That’s the maddening question you ask yourself when you read the grand jury report that details the horrible crimes witnessed by Penn State employees and reported to superiors. No one intervened. No one held the perpetrator accountable. No one stopped the abuse, which then allegedly continued for years.
Presumably, the employees and their superiors all consider themselves ethical people. In many other situations, no doubt, they’ve conducted themselves honorably. And yet, judging by the evidence that’s been made public so far, they didn’t do the right thing when it counted most.
A new book titled Blind Spots: Why We Fail To Do What’s Right and What to Do About It (Princeton University Press) offers some clues. In that book, the two authors, Max E. Bazerman and Ann E. Tenbrunsel, write about the child-abuse scandals of the Catholic Church, specifically about how Joseph Ratzinger, then a cardinal and now the pope, has been accused of helping to cover up the abuse. Part of the problem, they write, could be so-called motivated blindness. “Without excusing any behavior that led to the abuse of children, we believe that it is possible that the pope’s loyalty to his organization may have blinded him to the seriousness of his actions,” they write. “Rather than a defense of unethical behavior, motivated blindness offers a psychological explanation of how unethical behavior may come about.”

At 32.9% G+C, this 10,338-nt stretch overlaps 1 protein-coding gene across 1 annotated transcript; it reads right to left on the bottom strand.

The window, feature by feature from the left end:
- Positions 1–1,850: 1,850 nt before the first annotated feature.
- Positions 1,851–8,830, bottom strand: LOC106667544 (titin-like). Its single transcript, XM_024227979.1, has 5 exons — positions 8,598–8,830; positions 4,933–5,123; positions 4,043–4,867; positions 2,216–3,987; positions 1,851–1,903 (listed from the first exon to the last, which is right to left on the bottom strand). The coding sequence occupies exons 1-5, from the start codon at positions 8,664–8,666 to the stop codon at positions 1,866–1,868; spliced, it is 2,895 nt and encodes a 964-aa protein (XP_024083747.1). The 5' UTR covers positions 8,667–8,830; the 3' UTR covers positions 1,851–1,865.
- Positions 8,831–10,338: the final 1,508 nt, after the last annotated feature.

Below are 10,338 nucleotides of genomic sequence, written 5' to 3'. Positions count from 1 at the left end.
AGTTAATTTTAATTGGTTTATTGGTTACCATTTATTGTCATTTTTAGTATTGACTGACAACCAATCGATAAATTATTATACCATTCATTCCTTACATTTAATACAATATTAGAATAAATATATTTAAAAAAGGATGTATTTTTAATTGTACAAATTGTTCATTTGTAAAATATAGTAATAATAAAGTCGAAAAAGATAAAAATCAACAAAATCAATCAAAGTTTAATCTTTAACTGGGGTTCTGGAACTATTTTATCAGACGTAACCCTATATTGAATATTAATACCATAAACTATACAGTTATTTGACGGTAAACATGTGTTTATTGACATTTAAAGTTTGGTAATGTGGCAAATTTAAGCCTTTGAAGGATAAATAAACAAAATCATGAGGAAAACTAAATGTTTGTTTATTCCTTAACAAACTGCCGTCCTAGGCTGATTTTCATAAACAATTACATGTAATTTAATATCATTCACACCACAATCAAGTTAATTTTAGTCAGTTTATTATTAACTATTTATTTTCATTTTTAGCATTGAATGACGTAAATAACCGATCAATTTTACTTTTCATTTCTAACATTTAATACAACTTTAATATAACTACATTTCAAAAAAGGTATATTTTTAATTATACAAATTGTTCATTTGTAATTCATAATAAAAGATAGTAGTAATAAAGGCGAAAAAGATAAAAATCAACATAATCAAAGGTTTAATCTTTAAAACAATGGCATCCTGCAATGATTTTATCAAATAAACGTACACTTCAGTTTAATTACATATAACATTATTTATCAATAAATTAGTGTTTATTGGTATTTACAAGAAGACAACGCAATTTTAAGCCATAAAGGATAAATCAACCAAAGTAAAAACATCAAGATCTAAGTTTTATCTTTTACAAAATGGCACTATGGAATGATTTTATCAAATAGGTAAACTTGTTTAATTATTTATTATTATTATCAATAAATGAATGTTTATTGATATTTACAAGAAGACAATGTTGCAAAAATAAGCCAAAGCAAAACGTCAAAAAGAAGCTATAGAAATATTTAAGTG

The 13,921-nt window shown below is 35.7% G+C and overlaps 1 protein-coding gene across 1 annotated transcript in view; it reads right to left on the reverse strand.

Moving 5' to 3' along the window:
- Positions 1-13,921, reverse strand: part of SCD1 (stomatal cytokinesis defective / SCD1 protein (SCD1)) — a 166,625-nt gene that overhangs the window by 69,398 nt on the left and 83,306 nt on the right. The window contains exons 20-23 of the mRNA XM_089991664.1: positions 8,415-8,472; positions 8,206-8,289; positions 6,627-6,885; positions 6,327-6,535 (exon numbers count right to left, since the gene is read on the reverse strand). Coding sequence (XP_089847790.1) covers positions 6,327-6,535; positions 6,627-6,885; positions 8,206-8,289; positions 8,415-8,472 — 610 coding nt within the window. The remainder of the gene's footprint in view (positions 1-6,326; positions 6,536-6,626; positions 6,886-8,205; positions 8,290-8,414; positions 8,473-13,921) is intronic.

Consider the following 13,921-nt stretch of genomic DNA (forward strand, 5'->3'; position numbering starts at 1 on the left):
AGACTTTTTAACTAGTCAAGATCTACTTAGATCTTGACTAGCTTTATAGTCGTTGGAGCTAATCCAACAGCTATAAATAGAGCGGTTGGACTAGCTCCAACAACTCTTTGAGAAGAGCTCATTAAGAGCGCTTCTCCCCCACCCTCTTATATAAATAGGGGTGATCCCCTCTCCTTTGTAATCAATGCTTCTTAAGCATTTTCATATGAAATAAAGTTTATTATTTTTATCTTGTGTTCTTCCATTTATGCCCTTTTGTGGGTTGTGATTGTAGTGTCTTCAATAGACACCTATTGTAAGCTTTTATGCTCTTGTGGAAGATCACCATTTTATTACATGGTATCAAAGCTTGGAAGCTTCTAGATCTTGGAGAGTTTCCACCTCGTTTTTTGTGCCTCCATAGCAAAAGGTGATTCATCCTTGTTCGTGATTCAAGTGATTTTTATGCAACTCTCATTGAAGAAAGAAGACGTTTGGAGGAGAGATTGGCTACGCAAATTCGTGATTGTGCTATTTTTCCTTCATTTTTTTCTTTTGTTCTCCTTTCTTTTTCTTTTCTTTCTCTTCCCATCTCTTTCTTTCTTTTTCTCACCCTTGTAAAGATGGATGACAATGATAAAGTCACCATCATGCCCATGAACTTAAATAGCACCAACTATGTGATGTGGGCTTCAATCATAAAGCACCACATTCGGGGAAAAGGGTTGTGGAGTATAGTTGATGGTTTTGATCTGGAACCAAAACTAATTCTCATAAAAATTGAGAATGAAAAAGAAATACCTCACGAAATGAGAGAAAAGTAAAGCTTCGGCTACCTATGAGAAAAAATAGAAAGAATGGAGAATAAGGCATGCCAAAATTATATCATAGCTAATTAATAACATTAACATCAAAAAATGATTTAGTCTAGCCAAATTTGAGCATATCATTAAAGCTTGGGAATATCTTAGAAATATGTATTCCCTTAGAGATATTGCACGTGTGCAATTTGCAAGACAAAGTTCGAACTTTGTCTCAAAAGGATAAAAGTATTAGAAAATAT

To read the entire article visit: Penn State, Motivated Blindness, and the Dark Side of Loyalty